Nokia shareholders today reportedly voted to approve the company's sale of its phones unit to Microsoft.
"At an extraordinary general meeting in Helsinki, the chairman of the meeting said 99.7 per cent of investors to have voted before the meeting had approved the transaction," the Financial Times reports. "Those investors held four-fifths of the shares registered for the meeting."
Microsoft announced the acquisition plans back in September. Part of that was that Nokia CEO Stephen Elop, a former Microsoft employee, would step aside to become Nokia Executive Vice President of Devices & Services under Microsoft. His name has commonly been tossed around as a potential replacement for Microsoft CEO Steve Ballmer, who is stepping down.
Ballmer gave his final shareholder speech today, in which he noted that Xbox and Bing are key components of the company, amid rumors that Elop would look to get rid of them if he becomes CEO.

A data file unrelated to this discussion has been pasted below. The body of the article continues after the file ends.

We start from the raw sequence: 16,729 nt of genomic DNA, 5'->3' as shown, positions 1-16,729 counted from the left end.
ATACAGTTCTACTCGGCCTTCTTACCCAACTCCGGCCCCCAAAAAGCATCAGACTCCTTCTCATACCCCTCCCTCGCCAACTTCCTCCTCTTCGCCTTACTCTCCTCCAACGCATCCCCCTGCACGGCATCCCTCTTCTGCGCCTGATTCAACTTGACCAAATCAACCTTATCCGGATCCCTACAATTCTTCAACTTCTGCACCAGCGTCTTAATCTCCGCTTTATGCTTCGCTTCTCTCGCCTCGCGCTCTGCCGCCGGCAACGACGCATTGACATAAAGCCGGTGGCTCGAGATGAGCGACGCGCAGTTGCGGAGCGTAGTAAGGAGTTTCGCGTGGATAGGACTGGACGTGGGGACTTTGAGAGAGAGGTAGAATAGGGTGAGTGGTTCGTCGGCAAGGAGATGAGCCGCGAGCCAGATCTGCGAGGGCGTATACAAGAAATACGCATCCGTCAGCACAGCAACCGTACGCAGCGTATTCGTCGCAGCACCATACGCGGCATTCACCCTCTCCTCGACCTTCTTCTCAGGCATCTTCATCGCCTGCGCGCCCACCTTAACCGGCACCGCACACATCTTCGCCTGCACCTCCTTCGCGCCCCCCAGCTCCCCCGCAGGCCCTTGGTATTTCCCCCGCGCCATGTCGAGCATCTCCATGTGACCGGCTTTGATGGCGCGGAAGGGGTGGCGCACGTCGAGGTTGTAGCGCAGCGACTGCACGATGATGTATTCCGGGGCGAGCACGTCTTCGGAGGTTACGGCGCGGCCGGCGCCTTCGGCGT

Ford CEO Alan Mulally's name has also been tossed around as Ballmer's replacement, and Kara Swisher is reporting that he is the "inside bet at Microsoft".
The Nokia sale, which includes 3.79 billion Euros ($5 billion) for th devices and services business and 1.65 billion Euros ($2.18 billion) for patents patents (a total of 5.44 billion Euros or $7.17 billion) is expected to close early next year.